Posts with the “japan” tag

A Japanese Judge Dredd

It's a heretical sentiment to anyone, British or no, who grew up with Dredd as a comic book icon. Comparing Psycho-Pass' protagonist - a timid girl fresh out of the academy - to a Dirty Harry homage that was progressively retrofitted with philosophies from Thatcher's Britian, Fascism and the Cold War seems tortured at best.

gave the government means and opportunity to eradicate [...] political dissent by arresting deviants and subjecting them to 're-education'
But a dystopian future society under an absolute authoritarian rule, enforced by an organisation with little to no oversight and the ability, nay the responsibility, to mete out lethal justice to those deemed to deviate from the norm? The minutiae may be different but the broad strokes bear a striking similarity. More than that though, many of Dredd's stories over his 35 year tenure have been a pastiche or a response to real life situations and concerns. Likewise, Psycho-Pass is a response to the police force within Japan.

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Otaku: Japan's Database Animals

On the face of it, Hiroki Azuma calling otaku "Database Animals" seems self explanatory; you only have to look as far as sites like MyAnimeList or AniDB to understand the near feral desire to categorise and analyse and verify. Were that the whole story, Otaku: Japan's Database Animals would be an unfulfilling read which thankfully is far from the reality.

If that sounds a little like an otaku Escher painting you're not far wrong
Coming from Minnesota Press, the same publishing house house as Beautiful Fighting Girl, Robot Ghosts and Wired Dreams as well as the Mechademia series, the book is in good company with its academically targetted, psychological study of otaku as a recent cultural phenomenom. Indeed core to the book's central theory is that otaku are very modern, only coalescing in the early 1970's.

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Little birds can remember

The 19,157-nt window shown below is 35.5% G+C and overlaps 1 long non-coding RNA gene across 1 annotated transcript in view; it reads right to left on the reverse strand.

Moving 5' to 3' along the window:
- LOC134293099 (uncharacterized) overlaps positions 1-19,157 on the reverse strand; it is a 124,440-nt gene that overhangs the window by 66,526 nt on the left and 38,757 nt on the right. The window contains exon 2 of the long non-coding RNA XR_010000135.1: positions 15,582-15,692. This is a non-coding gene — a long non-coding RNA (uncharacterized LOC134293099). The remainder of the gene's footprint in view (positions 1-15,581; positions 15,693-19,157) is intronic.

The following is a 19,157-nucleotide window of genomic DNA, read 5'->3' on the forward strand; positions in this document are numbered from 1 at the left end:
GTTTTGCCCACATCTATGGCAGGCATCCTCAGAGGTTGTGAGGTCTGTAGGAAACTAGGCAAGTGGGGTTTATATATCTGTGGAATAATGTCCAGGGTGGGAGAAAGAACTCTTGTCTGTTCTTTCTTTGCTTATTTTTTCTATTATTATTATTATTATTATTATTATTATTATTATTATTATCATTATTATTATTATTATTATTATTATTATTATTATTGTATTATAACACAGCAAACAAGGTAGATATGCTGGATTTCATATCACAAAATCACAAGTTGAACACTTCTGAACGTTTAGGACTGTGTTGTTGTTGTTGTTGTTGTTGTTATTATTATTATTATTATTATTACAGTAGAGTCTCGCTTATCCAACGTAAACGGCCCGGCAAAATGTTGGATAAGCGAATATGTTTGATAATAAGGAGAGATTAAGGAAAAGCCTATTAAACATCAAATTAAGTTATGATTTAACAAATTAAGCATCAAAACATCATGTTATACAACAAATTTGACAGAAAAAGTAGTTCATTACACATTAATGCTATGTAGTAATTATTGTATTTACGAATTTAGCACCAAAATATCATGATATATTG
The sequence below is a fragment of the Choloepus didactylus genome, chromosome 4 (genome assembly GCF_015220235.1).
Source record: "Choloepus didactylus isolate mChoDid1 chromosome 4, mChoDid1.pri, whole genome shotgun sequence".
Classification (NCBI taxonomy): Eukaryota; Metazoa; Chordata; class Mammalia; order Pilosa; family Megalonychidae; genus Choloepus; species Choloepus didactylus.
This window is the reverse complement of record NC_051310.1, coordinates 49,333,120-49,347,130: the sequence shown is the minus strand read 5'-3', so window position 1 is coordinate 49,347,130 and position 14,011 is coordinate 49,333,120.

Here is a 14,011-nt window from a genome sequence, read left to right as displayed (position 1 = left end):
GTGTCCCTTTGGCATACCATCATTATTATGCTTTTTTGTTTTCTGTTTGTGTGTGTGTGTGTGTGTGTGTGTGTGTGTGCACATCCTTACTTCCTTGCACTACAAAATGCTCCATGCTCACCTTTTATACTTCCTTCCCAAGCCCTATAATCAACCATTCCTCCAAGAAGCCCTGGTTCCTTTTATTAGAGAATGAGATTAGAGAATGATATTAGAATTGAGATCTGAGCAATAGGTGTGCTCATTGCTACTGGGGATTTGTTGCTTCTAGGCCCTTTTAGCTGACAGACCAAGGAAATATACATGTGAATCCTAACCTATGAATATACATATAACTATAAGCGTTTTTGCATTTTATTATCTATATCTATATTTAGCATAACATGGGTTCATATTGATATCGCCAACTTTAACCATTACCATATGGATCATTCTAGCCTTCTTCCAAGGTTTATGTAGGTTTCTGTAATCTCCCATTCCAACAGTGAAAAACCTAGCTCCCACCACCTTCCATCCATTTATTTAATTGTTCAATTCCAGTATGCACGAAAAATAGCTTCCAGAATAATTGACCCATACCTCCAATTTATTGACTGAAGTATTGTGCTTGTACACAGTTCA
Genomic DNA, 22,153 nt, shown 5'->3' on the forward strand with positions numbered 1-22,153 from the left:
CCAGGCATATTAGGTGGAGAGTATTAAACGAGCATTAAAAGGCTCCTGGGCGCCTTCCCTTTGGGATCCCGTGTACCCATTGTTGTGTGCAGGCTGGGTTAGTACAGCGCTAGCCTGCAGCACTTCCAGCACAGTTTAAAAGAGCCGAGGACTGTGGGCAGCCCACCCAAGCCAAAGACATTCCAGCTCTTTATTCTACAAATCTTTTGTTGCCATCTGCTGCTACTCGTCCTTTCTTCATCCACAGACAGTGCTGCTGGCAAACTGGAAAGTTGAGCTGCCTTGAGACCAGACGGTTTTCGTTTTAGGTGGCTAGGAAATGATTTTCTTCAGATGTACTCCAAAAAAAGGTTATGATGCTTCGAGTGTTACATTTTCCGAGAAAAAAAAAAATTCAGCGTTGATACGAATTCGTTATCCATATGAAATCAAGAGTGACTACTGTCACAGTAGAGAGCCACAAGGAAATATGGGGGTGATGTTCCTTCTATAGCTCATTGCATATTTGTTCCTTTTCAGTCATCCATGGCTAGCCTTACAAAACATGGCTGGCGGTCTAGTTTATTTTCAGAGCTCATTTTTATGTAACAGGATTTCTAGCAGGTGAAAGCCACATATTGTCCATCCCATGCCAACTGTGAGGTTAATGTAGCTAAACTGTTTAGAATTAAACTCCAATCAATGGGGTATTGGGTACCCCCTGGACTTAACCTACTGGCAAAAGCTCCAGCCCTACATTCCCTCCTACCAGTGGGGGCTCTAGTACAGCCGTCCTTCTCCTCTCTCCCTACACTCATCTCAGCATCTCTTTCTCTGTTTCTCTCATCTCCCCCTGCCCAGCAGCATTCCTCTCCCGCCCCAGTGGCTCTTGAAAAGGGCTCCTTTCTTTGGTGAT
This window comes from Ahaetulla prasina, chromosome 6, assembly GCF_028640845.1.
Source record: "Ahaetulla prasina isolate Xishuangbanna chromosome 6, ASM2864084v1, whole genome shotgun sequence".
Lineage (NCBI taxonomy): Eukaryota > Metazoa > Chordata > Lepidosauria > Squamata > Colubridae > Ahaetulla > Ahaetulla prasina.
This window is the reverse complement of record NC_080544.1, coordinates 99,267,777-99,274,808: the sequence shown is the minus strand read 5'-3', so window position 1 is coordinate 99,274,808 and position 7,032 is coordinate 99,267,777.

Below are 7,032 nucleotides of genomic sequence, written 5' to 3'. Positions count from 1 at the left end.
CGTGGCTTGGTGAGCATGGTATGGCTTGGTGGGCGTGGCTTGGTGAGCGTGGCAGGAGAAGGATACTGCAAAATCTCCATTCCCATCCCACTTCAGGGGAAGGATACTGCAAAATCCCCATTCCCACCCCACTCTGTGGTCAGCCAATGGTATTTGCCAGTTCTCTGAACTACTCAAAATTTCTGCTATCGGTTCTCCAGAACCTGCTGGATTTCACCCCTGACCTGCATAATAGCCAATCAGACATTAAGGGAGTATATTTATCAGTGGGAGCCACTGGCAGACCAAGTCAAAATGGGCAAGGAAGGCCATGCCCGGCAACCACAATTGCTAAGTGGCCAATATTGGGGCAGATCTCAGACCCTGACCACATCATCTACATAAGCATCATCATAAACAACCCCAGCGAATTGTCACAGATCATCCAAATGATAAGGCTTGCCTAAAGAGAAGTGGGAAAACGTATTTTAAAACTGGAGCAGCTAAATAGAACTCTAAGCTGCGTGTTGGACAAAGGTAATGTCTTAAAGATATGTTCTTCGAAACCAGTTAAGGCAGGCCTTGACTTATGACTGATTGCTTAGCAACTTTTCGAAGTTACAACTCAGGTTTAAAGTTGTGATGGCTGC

Contention follows any Kyoto Animation production; adoration and scorn is heaped upon them as a studio as much as their output (or absence thereof). Hyouka is their next work after Nichijou (or the K-On! movie for chronology purists) and initially drew ire for its glacially sedate pace as well as one of the protagonist's aesthetic similarity to fan favourite Mio.

Following its own tempo, the series is content to plod determinedly along sometimes wallowing in the most pedestrian of storylines while others frolicking through names and motives with little care for foreshadowing or context. Ostensibly this is a mystery show with each case being either a one-shot or stretched out to three episodes or more. The former are the most forgettable and while the latter may comprise the bulk of the series, it isn't until well into the mid teens that characters begin to hit their stride.

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The humble punk

Punks have been a staple of anime for as long as it's been around. The 2012 spring season alone features at least two shows - Accel World and Medaka Box - featuring them prominently in the opening episode and with the upcoming Kids on the Slope sporting a central character who fits the definition.

At the heart of the punk idea is a rebellious youth, whether part of a gang or standing alone, a delinquent or just misunderstood, there exists an endearing quality to them that crosses countries and societies. These are far from the 70's and 80's image of Sid Vicious and The Sex Pistols and closer to that of James Dean in Rebel Without a Cause.

would Kamina and subsequently Simon be treated as anything other than delinquents in today's society?
Not all of their depictions in anime are rosy though: often they're used as disposable antagonists, school bullies or street thugs, that tromp around in eclectic gangs. All brightly coloured barnets and sneered remarks, they're present simply to endure a beat-down or perhaps galvanise the resolve of the protagonist. This is where Accel WorldMedaka Box and any number of other anime fit in, even Kara No Kyoukai has them in both Remaining Sense of Pain and Spiral Paradox.

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